“We truly feel that anyone with some initiative to do research will be able excel in this Challenge. Of course, students in business or economics programs may be more familiar with business strategy, but that does not mean they will win. Anyone can learn about the industry and come up with a great idea.”
Manager of Corporate Strategy & Innovation, Purolator
Once you’ve done this, you’ll be able to start devising a strategy. Create a chart, table, spreadsheet – whatever helps you organize your data most effectively – and figure out what strategy is most effective. Perhaps it might be an existing strategy you found, or a completely new system you’ve devised.
But most importantly, hypothesize the outcome of your strategy, along with any pros and cons. Make sure you look carefully for any holes in your submission – addressing them and devising solutions during the analysis stage makes for a much better product than having a judge point it out during the judging stage!
Step 3: Structure
The great thing about the Purolator Challenge is that entrants can submit their strategy in virtually any form. This is a bigger advantage than you might think – it means that you can present your submission in the form that projects your proposal’s potential most effectively.
Think about the information that you need to present in your piece – do you have aspects that are best presented in a written format? Perhaps your submission is inclined to numbers and statistics, and you’d prefer to present it in a graph or spreadsheet.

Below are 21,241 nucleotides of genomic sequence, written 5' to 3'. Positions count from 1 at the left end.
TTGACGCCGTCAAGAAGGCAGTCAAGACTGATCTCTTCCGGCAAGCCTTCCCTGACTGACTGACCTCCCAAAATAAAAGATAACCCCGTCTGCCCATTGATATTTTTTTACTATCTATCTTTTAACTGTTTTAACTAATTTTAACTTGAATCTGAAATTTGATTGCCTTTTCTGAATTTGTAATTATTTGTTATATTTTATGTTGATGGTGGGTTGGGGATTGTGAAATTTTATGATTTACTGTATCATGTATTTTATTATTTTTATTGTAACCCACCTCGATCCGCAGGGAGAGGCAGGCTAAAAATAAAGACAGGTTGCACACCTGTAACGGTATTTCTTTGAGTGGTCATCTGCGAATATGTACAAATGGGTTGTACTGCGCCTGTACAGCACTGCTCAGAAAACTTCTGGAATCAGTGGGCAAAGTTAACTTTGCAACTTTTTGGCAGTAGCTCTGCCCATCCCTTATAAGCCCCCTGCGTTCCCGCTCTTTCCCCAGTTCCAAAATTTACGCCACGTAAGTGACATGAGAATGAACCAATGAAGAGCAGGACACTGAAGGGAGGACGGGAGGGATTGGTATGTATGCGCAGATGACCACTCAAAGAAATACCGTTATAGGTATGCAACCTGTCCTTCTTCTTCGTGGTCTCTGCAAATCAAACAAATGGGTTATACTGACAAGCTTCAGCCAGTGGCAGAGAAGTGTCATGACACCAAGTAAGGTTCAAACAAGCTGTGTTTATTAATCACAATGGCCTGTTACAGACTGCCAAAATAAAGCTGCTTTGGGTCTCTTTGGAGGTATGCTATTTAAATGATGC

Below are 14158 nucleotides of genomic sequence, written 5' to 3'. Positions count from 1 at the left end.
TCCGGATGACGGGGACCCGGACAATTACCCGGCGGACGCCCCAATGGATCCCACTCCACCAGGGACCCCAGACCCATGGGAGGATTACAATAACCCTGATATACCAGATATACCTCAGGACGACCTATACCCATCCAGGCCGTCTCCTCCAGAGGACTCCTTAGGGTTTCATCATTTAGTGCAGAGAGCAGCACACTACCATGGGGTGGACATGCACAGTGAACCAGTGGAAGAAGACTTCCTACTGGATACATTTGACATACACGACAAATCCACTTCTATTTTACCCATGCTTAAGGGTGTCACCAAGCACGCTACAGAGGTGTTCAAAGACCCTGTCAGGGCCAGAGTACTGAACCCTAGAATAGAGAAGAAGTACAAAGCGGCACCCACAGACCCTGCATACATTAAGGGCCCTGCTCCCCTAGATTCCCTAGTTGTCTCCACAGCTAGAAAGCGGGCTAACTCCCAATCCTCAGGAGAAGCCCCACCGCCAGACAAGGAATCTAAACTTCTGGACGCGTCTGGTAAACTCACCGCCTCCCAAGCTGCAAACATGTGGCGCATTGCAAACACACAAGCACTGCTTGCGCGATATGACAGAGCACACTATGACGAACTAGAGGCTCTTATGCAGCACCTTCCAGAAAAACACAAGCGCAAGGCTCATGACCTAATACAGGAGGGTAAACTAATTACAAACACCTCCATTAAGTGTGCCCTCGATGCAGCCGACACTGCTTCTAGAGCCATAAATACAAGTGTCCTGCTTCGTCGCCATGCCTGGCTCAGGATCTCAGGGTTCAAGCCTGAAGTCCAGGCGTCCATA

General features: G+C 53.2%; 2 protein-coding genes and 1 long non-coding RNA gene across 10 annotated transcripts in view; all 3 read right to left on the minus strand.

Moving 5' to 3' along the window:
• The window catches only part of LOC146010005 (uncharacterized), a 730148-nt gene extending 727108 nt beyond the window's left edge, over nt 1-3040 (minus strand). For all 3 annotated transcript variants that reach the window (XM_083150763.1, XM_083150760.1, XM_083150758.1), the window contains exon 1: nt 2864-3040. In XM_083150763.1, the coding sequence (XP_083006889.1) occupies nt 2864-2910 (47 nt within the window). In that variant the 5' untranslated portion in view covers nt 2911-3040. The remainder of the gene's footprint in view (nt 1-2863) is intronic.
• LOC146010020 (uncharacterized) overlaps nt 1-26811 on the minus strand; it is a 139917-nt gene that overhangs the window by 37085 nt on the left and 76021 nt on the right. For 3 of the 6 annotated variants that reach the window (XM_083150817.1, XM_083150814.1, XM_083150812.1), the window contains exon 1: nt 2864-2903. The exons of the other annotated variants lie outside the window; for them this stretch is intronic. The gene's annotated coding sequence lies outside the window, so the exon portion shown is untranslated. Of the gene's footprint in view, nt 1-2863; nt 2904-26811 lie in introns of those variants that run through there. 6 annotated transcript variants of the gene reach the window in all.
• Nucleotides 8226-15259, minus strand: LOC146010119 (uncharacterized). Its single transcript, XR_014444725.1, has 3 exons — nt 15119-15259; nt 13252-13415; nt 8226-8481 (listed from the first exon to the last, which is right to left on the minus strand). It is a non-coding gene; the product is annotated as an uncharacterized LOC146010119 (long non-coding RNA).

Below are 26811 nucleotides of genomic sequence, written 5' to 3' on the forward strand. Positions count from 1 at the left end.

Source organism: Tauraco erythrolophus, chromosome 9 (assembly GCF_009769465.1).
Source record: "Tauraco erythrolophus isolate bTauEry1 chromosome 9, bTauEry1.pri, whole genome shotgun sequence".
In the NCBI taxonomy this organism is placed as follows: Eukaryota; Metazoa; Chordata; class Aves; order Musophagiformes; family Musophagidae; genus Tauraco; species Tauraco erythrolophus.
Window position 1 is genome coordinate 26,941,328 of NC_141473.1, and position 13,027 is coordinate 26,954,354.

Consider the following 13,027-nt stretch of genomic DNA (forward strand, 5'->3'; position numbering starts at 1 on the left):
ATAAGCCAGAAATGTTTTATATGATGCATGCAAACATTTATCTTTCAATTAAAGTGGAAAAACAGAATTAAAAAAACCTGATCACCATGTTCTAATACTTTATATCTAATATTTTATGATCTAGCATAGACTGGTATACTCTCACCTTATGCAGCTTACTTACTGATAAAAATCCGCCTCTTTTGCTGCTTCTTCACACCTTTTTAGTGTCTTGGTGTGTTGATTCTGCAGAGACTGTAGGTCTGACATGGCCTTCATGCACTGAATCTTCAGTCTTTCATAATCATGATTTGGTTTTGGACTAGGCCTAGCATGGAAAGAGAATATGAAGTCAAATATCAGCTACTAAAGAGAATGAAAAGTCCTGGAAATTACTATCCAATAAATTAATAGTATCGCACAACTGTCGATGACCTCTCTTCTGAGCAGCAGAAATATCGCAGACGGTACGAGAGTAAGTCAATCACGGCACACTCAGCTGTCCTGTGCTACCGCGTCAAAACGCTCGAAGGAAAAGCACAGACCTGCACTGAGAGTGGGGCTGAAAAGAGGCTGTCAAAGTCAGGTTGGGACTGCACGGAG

“Any format that helps you express your idea is fine by us,” says Erik. “Remember though, just because you use an original format doesn’t mean you can forget about analysis and structure in your submission.”
However you decide to present your piece, be sure it effectively conveys your strategy – you are more likely to read statistics in a graph form than in a written essay format. Think about how you would present a professional proposal in a corporate setting.
Step 4: Polish
“Polish” is not just about creating a product that is attractive to the eye – it is important that the information you present in your submission is easy to follow and flows logically.
“On a Strategy team at any company, your work will often go to the senior levels of an organization,” says Erik. “With this in mind we look for attention to detail in people’s work. This includes the ‘visual’ aspect of a submission, but also a thorough spelling and grammar check.”
Think of your submission as a presentation, with a beginning, middle, and end. It makes more sense to talk about general research and findings at the beginning of your entry, and narrow down into details in the middle and the end, so that viewers can follow what you’re talking about.
Also, if you are creating a visual document, make sure each element lines up properly with other related elements in your piece. For example, don’t have a graph depicting competition profit statistics next to a written passage about shipping policies, unless those two elements are meant to work together as one idea. Be sure your headings and dividers are clearly marked.
If you’re not sure about the readability or presentation of your submission, have a friend view it and give you its feedback. They should be able to follow your train of thought without questions the entire way through – if they have questions, you may want to re-work the structure or layout!